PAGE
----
Friday 15 November 2019


All Who Live on Islands by Rose Lu          $30
In these intimate and entertaining essays, Rose Lu takes us through personal history a shopping trip with her Shanghai-born grandparents, her career in the Wellington tech industry, an epic hike through the Himalayas to explore friendship, the weight of stories told and not told about diverse cultures, and the reverberations of our parents' and grandparents' choices. Frank and compassionate, Rose Lu's stories illuminate the cultural and linguistic questions that migrants face, as well as what it is to be a young person living in 21st-century Aotearoa New Zealand.
>>Read the title essay
Neon Daze by Amy Brown           $25
Neon Daze is a verse journal of the first four months of motherhood. As these poems trace the dramatic reconfiguring of one's world, they also upend genre and notions of linear time. Amy Brown's third poetry collection searches restlessly for a way to map a self that is now "part large and old, part new and small".
The Boyfriend by Laura Southgate        $30
The story of a young woman who finds herself subject to the gravitational field of a charismatic older man, The Boyfriend is a cautionary tale about blindly accepting traditional love narratives. This is a clear-eyed, dismaying and often hilarious examination of sexual desire, trauma and growth.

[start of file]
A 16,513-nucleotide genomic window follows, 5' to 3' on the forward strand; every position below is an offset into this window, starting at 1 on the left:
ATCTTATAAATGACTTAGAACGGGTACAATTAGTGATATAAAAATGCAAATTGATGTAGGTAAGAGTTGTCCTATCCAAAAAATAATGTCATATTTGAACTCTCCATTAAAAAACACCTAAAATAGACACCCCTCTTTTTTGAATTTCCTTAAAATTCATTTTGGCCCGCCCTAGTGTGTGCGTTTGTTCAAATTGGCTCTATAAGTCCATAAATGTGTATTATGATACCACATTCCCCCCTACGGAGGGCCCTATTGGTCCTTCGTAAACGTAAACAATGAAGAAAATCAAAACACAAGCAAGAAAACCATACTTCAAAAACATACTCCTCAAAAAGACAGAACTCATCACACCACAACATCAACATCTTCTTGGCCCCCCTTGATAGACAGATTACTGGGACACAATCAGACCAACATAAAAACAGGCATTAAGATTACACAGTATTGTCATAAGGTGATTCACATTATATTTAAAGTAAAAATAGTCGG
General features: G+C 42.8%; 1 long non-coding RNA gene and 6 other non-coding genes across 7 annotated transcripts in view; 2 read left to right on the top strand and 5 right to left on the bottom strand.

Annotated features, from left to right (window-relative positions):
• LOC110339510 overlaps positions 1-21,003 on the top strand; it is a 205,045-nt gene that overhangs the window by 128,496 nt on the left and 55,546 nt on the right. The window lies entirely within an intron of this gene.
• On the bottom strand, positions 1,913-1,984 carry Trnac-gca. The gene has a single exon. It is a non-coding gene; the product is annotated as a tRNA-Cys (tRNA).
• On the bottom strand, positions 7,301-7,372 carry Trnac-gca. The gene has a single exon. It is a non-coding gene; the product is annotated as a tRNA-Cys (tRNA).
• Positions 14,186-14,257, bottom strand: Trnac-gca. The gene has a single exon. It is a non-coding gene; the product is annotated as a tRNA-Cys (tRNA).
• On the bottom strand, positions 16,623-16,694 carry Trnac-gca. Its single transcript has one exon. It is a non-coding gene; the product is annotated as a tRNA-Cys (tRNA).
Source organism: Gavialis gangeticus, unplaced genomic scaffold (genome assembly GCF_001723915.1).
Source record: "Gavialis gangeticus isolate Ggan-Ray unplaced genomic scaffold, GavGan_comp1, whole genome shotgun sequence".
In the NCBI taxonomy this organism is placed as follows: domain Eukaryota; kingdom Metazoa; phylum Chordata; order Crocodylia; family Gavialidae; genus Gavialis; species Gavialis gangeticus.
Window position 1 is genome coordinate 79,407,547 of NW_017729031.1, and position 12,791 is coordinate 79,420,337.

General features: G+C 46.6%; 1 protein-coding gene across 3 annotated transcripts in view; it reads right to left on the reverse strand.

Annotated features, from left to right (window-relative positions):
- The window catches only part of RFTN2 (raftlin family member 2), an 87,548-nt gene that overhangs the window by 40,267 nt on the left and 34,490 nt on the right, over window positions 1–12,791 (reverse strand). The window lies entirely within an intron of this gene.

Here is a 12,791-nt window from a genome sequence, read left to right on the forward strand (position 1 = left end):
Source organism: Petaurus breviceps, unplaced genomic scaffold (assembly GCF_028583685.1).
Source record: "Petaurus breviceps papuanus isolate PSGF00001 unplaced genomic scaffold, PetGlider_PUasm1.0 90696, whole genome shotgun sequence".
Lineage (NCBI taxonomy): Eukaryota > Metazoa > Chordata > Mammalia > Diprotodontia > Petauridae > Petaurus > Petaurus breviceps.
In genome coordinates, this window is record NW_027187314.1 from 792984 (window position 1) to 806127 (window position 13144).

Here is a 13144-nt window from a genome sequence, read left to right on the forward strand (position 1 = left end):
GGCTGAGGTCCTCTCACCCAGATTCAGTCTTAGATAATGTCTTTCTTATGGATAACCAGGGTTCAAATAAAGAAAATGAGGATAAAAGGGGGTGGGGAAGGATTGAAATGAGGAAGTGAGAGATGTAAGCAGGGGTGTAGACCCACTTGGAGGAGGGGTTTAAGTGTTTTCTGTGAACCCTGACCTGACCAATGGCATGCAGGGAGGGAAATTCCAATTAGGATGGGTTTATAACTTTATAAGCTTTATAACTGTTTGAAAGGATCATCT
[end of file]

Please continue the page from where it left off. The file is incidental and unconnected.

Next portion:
Winner of the 2018 Adam Foundation Prize. 
“This is a scalp-prickling dazzler of a novel, fizzing with quotable lines and remarkable characters—an astute comedy of manners combined with wrenching events that charts a new path through one of humanity’s oldest stories. Laura is an enormously exciting new writer.” —Emily Perkins
Yellow Notebook: Diaries, 1978—1986 by Helen Garner        $37
Helen Garner has kept a diary for almost all her life. But until now, those exercise books filled with her thoughts, observations, frustrations and joys have been locked away, out of bounds, in a laundry cupboard. Finally, Garner has opened her diaries and invited readers into the world behind her novels and works of non-fiction.
Landfall 238 edited by Emma Neale         $30
WRITERS: John Allison, Ruth Arnison, Emma Barnes, Pera Barrett, Nikki-Lee Birdsey, Anna Kate Blair, Corrina Bland, Cindy Botha, Liz Breslin, Mark Broatch, Tobias Buck, Paolo Caccioppoli, Marisa Cappetta, Janet Charman, Whitney Cox, Mary Cresswell, Jeni Curtis, Jodie Dalgleish, Breton Dukes, David Eggleton, Johanna Emeney, Cerys Fletcher, David Geary, Miriama Gemmell, Susanna Gendall, Gail Ingram, Sam Keenan, Kerry Lane, Peter Le Baige, Helen Lehndorf, Kay McKenzie Cooke, Kirstie McKinnon, Zoe Meager, Lissa Moore, Margaret Moores, Janet Newman, Rachel O'Neill, Claire Orchard, Bob Orr, Jenny Powell, Nina Mingya Powles, Lindsay Rabbitt, Nicholas Reid, Jade Riordan, Gillian Roach, Paul Schimmel, Derek Schulz, Michael Steven, Chris Stewart, Robert Sullivan, Stacey Teague, Annie Villiers, Janet Wainscott, Louise Wallace, Albert Wendt, Iona Winter. ARTISTS: Nigel Brown, Holly Craig, Emil McAvoy.
Strong Words, 2019: The best of the Landfall Essay Competition edited by Emma Neale         $35
Excellent essays from 21 established or emerging writers. Includes Nelson's Justine Whitfield and Becky Manawatu. 
Another by Christian Robinson          $30
What if you...
encountered another perspective?
Discovered another world?
Met another you?

What might you do?
A wonderfully imaginative wordless picture book. 
Life: Selected writings by Tim Flannery           $48